Friday, October 24, 2014

Assessing the chances of ending up with SLI


One of the reasons why I downsized only to the MicroATX form factor is because I wanted to keep room for expansion. But too much option is no better as well, because I'm having a hard time picking a graphics card to upgrade from GTX 670 to.

Establishing whether or not I would go for SLI would make all the difference. If I go with SLI, I need to get the Palit GTX 970 with blower style cooler. Else I can settle for the quieter and better built MSI Gaming 4G which has an open air style cooler.

Why would I need SLI? Would the power of a single GTX 970 be inadequate at 1440p?

I currently game at 1440p with my GTX  670. I don't play a lot of games - it's true - and so far I haven't seen any major issues. Of course I cannot run all of the games at ultra quality settings - both because of the GPU not having enough horse-power as well as lack of frame buffer.

The issue is that I'm very sensitive to frame-rate. Since the Korean PLS panel that I own can ru at 96Hz refresh rate, I would ideally want to run all games at 96Hz or more. That's not attainable with a single GTX 970 in most of the titles at 1440p. Two cards might be able to do it, however even then some games would not be tamed so easily.

But you are not making sense!

Wait...what? - whoever that is in my head - have a point.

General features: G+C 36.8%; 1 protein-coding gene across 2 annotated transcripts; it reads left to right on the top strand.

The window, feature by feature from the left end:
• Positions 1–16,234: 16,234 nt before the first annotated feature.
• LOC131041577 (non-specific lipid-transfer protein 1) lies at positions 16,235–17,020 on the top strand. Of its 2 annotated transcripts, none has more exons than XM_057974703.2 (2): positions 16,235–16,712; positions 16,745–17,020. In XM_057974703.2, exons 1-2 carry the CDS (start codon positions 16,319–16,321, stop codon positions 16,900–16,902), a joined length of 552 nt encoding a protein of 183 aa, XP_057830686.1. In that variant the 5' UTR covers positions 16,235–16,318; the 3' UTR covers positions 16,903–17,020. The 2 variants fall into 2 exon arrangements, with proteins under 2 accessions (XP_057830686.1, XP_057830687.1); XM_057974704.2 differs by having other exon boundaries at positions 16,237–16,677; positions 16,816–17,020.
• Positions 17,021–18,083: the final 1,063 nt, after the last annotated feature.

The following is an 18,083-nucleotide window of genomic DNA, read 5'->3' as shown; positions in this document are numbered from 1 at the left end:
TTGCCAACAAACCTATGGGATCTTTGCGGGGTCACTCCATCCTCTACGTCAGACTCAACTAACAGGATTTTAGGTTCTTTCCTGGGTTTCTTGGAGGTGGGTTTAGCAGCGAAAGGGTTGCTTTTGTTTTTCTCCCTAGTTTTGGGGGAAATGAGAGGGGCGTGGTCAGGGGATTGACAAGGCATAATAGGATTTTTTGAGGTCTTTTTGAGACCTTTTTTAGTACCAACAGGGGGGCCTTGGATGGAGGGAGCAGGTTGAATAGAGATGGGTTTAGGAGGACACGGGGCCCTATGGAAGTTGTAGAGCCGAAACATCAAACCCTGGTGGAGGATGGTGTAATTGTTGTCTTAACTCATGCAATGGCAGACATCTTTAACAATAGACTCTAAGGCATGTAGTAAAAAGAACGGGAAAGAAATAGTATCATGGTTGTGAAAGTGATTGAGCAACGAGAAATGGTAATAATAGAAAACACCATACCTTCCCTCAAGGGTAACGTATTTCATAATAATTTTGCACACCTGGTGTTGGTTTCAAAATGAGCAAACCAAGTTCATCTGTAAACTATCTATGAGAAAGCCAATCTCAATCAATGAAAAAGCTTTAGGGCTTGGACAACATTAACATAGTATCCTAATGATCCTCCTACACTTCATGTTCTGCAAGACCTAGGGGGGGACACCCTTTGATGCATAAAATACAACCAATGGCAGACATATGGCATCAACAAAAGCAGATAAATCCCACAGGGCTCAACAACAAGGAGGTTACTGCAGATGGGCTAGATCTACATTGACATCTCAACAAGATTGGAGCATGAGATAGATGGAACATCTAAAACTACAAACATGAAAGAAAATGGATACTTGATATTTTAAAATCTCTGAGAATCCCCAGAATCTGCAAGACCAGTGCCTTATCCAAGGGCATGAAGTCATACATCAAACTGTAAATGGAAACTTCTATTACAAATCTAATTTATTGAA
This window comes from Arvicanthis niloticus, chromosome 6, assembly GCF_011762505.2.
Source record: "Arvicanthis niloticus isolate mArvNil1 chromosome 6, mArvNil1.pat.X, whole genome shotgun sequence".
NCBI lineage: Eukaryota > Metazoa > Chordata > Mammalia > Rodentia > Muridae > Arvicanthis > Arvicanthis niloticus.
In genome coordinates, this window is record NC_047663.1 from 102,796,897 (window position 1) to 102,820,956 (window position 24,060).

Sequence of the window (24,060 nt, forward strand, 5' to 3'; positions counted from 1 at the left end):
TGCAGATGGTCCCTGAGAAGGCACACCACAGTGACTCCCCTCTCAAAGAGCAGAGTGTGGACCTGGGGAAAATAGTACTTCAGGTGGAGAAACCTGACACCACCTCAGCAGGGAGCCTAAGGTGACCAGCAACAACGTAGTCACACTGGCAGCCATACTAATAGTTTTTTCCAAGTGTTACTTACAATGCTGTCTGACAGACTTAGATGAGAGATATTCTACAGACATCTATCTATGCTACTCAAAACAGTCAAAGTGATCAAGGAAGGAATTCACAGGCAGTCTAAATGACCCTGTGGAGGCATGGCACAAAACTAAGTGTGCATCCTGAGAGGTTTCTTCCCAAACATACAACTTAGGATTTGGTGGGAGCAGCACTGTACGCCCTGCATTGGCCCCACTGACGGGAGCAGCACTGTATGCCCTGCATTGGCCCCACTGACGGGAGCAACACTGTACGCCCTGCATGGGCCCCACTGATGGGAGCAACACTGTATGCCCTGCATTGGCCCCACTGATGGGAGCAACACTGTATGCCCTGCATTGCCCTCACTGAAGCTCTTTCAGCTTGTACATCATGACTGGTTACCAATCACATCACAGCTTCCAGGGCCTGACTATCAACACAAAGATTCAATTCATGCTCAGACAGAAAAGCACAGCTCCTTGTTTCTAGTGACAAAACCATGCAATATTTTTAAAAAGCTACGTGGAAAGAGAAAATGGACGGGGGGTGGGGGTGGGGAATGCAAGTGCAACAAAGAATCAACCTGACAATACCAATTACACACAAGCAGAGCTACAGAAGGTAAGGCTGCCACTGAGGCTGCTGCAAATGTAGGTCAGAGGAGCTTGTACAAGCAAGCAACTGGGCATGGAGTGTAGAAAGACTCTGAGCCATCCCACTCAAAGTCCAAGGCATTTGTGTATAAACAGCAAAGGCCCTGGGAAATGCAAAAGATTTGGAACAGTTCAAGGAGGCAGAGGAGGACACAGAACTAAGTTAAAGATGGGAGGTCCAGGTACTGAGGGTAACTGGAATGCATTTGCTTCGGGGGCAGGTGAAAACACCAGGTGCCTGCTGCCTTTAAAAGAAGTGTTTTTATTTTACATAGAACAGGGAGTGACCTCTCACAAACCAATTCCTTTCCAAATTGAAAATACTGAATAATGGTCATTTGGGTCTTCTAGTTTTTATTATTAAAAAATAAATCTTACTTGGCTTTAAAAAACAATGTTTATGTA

Like I said in a previous post, I would not be going for SLI right from the beginning due to financial complexities. But if that is the case, I would have to do with just one card for a foreseeable future. That means, the argument about sensitivity to FPS is just an excuse to tip the balance towards getting SLI. If sensitivity to FPS was a significant issue, I would have to forget about the financials and go for SLI right from the beginning. Get it?

Thursday, October 23, 2014

GTX 970 cards with blower style coolers - no good?

I am just about to dump my hard earned money into a new graphics card so naturally I want to get the most out of it. Performance-per-dollar and performance-per-wattage wise there is no better card currently available than the GTX 970 which is substantially faster than the GTX 670 that I currently own. So, I am quite fixed on the GTX 970, but there is a complication.

Since I have a small case with a positive air pressure design philosophy, I have to get a card that exhausts the hot air out of the case, instead of one that dumps hot air straight back in to the case. That means, I need to get a card that comes equipped with a blower style cooler. It might not be that critical for a single GPU configuration, because these cards do not put out a lot of heat, however SLI is a bit of a problem. Even though there is no chance of SLI at the moment, I want to keep that option available.

Not only that, with my motherboard, there is no free slots between them if I install two cards, therefore the top card will run extremely hot as it suffocates for fresh air. This would not be an issue with cards with blower style coolers as the cool air is sucked in from the front of the card, not top of the card (or the bottom when installed in the case), and there is an intake fan that directly feeds cool air from that direction.

OK, so a card or two with a blower style cooler it is.